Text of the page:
MACKAY: ``We all thought that with the Roxy format, rock'n'roll could take a much wider range of things than people had thought in the '60s. There was never any conflict on the early albums between musical ideas.''

But inevitably, a collective of such wide-ranging tastes led to friction. Eno -- more creative catalyst than musician -- left the band after For Your Pleasure, and the adventurous spark which could be found on his solo albums and later in his production work seemed to go missing from Roxy Music's band's too-smooth (but most commercially successful) later albums.

Moments of revelation are rare from 55-year-old rock stars, especially ones as practised in the art of the interview as Ferry. But for a moment, he drops the guard.
``In 1973 I did three albums, two of which I wrote and the other was my solo album These Foolish Things, a cover album of classic songs.
``I think that affected my songwriting, in as much as I wanted to write a conventional hit song. Perhaps I went down a strange road for me because the first three albums are my favourites from Roxy.''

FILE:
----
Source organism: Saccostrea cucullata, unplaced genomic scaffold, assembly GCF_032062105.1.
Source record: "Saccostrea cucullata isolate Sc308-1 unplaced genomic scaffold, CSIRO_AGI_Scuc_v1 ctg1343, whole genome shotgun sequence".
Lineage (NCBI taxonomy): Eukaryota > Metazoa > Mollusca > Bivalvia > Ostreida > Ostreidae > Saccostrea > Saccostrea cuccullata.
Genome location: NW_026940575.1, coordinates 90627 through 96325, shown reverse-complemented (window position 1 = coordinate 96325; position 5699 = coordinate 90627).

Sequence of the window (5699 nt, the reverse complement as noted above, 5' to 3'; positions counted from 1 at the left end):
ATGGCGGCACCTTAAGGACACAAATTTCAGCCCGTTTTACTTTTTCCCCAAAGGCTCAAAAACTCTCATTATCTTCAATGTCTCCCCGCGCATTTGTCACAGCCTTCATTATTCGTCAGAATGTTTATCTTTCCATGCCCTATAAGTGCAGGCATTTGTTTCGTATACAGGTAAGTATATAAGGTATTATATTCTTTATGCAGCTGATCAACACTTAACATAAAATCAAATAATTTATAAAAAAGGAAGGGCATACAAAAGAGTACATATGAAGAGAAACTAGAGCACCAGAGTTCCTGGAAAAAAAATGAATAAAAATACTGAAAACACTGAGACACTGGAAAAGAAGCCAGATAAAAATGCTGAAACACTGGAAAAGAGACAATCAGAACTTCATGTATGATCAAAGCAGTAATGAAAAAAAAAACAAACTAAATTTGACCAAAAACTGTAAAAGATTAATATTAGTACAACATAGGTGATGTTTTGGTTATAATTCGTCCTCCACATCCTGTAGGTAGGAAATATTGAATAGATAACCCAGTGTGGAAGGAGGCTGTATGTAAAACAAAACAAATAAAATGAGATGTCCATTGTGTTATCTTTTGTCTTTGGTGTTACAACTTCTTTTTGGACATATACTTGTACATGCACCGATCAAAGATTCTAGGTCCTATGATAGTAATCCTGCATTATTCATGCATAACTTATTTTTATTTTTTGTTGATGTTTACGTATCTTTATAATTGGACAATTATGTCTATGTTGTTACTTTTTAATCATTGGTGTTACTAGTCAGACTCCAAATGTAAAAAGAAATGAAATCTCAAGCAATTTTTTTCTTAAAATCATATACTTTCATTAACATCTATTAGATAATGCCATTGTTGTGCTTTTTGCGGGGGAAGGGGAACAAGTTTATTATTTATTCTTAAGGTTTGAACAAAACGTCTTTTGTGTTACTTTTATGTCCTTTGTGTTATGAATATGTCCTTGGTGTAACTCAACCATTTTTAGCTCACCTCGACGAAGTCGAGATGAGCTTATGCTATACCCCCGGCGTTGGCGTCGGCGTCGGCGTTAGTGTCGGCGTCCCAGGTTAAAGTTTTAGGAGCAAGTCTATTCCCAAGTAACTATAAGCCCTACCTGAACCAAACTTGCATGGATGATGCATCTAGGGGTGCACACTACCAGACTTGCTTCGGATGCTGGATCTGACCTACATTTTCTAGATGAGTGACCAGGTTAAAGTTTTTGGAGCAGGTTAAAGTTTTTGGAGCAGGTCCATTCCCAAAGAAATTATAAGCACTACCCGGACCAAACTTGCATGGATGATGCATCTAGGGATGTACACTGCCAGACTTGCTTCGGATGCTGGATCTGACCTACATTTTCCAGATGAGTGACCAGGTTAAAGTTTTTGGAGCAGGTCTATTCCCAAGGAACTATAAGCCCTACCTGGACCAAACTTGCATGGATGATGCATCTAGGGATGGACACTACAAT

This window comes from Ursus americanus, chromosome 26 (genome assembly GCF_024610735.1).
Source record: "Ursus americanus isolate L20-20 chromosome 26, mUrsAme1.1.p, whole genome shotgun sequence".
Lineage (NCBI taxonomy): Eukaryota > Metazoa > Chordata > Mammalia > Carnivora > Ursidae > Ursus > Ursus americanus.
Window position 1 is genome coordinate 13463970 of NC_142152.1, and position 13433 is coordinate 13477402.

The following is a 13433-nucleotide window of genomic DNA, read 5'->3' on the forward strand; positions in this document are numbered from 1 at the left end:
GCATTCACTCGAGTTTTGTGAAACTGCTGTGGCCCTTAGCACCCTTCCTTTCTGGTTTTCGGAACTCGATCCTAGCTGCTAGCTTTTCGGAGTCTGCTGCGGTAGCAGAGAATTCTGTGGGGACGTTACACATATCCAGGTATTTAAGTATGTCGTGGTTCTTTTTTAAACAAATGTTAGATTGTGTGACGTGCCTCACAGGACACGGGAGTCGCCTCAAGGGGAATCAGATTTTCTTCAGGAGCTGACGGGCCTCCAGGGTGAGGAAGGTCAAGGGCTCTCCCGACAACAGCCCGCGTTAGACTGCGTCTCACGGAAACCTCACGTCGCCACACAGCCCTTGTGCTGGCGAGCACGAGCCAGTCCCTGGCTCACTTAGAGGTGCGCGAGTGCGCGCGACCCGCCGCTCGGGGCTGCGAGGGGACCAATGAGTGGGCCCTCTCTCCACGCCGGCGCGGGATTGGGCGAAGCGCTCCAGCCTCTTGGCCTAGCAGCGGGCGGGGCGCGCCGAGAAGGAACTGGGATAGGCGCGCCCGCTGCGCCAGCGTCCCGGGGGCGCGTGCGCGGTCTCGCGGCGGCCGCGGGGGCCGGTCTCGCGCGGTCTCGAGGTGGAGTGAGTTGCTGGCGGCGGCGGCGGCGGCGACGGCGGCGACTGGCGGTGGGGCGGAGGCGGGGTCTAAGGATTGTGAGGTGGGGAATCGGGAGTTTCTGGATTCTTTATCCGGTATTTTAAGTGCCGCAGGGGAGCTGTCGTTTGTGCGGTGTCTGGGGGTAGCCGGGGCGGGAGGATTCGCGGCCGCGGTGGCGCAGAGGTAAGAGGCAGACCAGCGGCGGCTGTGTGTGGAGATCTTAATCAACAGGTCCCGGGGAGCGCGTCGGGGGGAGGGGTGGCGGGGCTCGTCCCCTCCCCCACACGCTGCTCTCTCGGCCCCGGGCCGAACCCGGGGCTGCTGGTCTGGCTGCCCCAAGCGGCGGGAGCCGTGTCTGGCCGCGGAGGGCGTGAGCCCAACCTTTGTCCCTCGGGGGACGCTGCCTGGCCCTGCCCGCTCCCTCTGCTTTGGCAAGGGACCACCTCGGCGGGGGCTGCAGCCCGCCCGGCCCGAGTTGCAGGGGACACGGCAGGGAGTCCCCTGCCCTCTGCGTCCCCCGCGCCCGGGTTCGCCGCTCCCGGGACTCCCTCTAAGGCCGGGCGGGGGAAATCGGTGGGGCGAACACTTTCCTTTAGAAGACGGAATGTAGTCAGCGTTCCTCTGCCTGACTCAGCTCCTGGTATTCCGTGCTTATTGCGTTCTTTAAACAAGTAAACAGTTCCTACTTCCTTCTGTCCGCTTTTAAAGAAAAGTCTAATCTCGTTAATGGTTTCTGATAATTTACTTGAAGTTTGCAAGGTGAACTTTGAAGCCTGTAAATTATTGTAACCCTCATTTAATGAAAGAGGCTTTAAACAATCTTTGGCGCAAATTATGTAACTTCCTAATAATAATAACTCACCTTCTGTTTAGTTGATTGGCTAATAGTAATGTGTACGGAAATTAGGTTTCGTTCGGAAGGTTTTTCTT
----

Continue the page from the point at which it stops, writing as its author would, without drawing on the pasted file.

Certainly, this music is not overlooked in the reformed band's dates on a European tour this northern summer, with early favourites including Ladytron, Re-make/Re-model, Do the Strand and Editions Of You taking pride of place.

Ferry, Mackay, Manzanera and Thompson are back on board, alongside crack English guitarist Chris Spedding and a cast of younger players.
Ferry is reconciled with Eno, who has produced a track on the singer's next solo album, due out next year, although Eno wasn't interested in taking part in the Roxy reunion.